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From what I understand, when a parameter is passed in a function call in C, the callee can find the first parameter at [ebp+8].
Returning a value through eax works for me, reading the right parameter value from the stack doesn't.

Right now I'm just trying to write an assembly function, that can be called from C and returns the same value, that it is being passed.

When I run the following program, it prints number: 1 to the console, no matter what value is passed into myFunc. What am I doing wrong?


assembly.s

section .text
    global _myFunc

    _myFunc:
        mov eax, [ebp+8]
        ret

main.c

#include <stdio.h>

extern unsigned int myFunc(unsigned int somedata);

int main() {
    unsigned int i = myFunc(6);
    printf("number: %i\n",i);
    return 0;
}

I'm using a Mac, nasm to assemble the code and gcc for C compilation.

Makefile

macho32:
    nasm -f macho32 assembly.s
    gcc -m32 -o macho32 assembly.o main.c
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1  
A little out of my element, but I think you have to set ebp in your assembly function with push ebp and mov ebp, esp before you can reference the function arguments. Then you'll need to pop ebp before you return. See unixwiz.net/techtips/win32-callconv-asm.html –  Fred Larson Jun 22 '14 at 13:28

3 Answers 3

up vote 1 down vote accepted

you refer to argument on stack, by reading from [EBP+offset] - has EBP been set up to actually point at stack? If no, you may have to do that first, conventionally done by:

push  ebp    
mov   ebp,esp

Only then points EBP to its stacked previous contents, below stacked return address, and below passed arguments.

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And don't forget to pop ebp before the return, or I think leave can be used as an alternative. –  Fred Larson Jun 22 '14 at 13:35
    
I assumed, that this was done by the C compiler for me. Thanks a lot. –  Tim Bodeit Jun 22 '14 at 13:39
    
welcome to assembly :) –  Deleted User Jun 22 '14 at 13:43

You need to setup to access the the parameters first by saving esp. This is explained in:

http://www.nasm.us/doc/nasmdoc9.html

in section "9.1.2 Function Definitions and Function Calls"

The following works for me

assembly.s

section .text
    global myFunc:function

    myFunc:
    push ebp
    mov ebp, esp
    mov eax, [ebp+8]
    mov esp, ebp
    pop ebp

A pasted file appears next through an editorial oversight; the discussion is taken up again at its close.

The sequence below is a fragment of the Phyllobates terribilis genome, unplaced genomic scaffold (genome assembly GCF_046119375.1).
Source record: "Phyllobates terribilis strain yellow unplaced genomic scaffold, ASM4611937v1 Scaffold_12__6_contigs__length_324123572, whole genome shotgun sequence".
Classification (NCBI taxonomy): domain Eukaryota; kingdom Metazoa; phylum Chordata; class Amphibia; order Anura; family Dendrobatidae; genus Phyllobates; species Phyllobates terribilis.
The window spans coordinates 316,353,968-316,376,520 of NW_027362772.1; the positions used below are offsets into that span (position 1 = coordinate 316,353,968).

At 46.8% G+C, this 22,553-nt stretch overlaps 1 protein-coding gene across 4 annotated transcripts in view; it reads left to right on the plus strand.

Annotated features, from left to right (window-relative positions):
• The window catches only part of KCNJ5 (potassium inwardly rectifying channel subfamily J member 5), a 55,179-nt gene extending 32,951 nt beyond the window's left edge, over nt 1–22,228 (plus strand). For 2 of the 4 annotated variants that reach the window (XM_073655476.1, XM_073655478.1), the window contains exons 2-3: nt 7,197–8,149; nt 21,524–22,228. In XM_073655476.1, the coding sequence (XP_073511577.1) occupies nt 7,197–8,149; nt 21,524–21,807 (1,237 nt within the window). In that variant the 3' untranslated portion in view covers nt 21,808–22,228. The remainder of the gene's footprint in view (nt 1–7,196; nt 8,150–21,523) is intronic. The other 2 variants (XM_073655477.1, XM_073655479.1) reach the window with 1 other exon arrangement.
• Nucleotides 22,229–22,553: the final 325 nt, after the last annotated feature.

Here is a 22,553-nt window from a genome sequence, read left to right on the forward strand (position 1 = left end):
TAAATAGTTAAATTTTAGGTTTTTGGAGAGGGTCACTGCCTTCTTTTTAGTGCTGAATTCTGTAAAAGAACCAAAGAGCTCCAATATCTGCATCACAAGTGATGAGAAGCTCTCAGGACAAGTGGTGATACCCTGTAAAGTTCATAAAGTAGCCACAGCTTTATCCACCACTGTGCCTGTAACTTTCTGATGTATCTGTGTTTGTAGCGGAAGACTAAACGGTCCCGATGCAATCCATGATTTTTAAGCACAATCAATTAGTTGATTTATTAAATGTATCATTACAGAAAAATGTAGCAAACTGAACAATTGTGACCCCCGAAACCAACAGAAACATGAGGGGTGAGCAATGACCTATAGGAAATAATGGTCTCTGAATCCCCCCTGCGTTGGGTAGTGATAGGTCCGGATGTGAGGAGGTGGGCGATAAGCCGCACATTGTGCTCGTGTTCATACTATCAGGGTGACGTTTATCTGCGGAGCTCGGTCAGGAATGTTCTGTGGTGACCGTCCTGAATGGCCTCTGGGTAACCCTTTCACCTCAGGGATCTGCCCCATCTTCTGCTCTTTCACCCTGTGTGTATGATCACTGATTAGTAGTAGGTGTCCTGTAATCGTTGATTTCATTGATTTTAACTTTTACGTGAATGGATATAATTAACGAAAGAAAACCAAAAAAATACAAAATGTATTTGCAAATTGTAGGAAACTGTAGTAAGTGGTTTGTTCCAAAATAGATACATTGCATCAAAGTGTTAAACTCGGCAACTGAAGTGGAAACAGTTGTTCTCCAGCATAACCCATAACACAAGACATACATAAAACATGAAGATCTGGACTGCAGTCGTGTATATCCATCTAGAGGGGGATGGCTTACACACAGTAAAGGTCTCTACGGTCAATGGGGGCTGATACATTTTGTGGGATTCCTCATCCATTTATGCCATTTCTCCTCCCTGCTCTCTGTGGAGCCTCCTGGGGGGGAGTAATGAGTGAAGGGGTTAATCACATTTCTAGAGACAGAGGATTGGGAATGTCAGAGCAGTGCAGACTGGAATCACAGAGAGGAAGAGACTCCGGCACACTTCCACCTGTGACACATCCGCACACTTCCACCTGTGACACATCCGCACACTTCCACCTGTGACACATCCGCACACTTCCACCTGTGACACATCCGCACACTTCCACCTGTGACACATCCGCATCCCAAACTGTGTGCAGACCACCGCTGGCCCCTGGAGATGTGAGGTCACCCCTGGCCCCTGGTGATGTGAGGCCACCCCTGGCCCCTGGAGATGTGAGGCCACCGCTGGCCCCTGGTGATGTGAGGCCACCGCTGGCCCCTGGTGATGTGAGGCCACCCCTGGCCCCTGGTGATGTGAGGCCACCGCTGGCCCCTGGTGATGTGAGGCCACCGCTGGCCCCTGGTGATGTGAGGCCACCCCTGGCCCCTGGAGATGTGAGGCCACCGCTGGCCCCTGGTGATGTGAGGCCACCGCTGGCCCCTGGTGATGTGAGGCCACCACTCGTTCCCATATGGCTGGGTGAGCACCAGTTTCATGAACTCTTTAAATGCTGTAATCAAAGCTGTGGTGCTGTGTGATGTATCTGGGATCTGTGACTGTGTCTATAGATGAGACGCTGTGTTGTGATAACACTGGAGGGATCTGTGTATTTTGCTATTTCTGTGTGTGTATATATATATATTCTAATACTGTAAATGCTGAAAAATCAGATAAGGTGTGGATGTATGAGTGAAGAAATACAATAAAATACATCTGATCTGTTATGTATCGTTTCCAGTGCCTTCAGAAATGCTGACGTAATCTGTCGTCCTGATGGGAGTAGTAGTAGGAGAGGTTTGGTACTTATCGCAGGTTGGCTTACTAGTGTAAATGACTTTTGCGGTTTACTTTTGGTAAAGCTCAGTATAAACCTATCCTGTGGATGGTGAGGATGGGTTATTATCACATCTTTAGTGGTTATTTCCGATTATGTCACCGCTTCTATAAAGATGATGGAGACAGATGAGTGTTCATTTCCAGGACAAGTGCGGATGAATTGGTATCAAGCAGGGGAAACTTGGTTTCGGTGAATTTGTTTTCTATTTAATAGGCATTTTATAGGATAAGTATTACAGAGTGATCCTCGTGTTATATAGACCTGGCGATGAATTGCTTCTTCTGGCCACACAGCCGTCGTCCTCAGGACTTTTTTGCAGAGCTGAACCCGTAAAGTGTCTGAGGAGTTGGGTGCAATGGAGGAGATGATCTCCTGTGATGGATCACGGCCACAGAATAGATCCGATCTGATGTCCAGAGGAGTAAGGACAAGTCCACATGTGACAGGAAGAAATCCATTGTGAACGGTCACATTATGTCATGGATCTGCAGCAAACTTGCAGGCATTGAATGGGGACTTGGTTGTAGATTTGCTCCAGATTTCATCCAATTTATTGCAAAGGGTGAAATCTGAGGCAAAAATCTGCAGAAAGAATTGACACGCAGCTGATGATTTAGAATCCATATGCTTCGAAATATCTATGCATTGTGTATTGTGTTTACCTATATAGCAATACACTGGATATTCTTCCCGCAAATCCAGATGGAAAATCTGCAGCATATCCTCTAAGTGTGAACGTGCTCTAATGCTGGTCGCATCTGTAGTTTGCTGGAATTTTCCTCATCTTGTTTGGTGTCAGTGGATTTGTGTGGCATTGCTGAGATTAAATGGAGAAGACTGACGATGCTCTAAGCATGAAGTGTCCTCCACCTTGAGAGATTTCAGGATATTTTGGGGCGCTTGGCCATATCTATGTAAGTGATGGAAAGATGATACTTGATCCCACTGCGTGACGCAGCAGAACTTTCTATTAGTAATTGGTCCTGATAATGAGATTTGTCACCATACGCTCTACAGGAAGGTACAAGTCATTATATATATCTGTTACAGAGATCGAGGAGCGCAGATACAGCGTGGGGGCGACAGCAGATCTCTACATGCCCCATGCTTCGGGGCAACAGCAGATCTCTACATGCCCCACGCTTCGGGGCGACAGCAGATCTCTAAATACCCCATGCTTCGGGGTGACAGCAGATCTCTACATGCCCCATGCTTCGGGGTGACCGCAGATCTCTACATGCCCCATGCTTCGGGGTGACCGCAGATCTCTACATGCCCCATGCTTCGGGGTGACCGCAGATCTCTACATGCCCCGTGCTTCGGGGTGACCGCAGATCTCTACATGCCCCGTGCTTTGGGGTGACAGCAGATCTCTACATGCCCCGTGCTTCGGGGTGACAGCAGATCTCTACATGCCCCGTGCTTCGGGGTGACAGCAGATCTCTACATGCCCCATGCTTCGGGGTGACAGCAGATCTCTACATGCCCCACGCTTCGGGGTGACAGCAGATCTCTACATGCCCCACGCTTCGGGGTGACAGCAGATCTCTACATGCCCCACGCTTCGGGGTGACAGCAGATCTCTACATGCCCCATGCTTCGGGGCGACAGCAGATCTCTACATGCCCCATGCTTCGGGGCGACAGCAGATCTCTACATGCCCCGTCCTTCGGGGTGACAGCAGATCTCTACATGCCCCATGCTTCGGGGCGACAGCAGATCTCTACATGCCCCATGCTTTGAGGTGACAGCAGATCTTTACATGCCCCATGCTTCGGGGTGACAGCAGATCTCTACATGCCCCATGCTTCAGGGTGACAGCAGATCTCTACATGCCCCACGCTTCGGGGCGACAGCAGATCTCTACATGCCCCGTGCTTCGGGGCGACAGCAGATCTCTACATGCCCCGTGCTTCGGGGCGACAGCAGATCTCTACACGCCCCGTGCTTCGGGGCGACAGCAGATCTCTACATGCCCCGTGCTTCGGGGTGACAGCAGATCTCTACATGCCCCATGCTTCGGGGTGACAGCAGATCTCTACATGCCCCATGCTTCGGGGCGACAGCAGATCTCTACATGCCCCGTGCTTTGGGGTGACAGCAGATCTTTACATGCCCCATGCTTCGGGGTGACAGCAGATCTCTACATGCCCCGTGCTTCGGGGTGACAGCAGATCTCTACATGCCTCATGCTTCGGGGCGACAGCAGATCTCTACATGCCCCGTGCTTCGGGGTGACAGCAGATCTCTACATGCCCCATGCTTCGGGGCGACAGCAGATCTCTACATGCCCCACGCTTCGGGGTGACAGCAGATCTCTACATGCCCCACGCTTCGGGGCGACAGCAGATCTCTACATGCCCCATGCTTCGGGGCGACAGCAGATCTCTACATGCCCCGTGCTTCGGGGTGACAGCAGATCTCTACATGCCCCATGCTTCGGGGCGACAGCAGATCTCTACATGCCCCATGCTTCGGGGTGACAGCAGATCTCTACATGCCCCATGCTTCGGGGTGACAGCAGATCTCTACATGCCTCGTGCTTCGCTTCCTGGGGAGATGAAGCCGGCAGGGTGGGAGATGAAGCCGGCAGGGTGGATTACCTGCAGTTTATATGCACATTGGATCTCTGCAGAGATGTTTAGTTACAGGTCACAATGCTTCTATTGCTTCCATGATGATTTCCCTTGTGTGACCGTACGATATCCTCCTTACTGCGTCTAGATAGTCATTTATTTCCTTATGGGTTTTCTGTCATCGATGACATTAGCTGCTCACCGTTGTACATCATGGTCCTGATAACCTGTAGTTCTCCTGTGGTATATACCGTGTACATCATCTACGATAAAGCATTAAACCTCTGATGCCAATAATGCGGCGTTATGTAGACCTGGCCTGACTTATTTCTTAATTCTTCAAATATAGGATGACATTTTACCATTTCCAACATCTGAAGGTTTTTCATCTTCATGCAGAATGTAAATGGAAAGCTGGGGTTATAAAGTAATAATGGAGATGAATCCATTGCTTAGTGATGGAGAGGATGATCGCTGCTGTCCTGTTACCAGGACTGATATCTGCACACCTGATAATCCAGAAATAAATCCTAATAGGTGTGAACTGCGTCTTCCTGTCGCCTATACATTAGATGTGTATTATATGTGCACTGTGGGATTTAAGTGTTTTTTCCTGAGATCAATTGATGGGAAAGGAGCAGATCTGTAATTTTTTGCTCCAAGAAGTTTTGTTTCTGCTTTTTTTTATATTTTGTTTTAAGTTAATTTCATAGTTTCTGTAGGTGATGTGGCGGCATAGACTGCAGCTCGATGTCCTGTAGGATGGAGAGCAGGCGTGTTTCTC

ret

main.c

#include <stdio.h>

extern unsigned int myFunc(unsigned int somedata);

int main() {
    unsigned int i = myFunc(6);
    printf("number: %i\n",i);
    return 0;
}

Assembly & Compilation

ericu@eric-phenom-linux:~$ nasm -f elf32 assembly.s 
ericu@eric-phenom-linux:~$ gcc -m32  assembly.o main.c
ericu@eric-phenom-linux:~$ ./a.out 
number: 6

I am on a linux machine so I use elf32. The use of macho32 is correct on your Mac.

share|improve this answer
    
mov esp, ebp is just to catch anything, that was pushed, but not poped in my assembly code, right? Otherwise esp should be at the same location as before anyways. –  Tim Bodeit Jun 22 '14 at 13:41
    
That's done because often the space below ESP is used for variables local to function, and reserved by substracting the amount of needed space from ESP - and later, at end of function, ESP gets restored to its former value that way –  Deleted User Jun 22 '14 at 19:10

Your function should look like this,

 _myFunc:

    push    ebp                    ; setup ebp as frame pointer
    mov     ebp, esp

    mov     eax, [ebp + 8] 

    leave                          ; mov esp,ebp / pop ebp

    ret

The convention is to use ebp to access the parameters, to do so you need to save ebp on the stack and make it to point to the new top of the stack. At function exit you should restore ebp and esp, as the leave instruction does.

In nasm there is a macro package, c32.mak, that can help in supporting the C calling convention, these macros are arg, proc and endproc. Using these macros your code should look like,

proc _myfunc
%$i arg

    mov     eax, [ebp + %$i]

endproc
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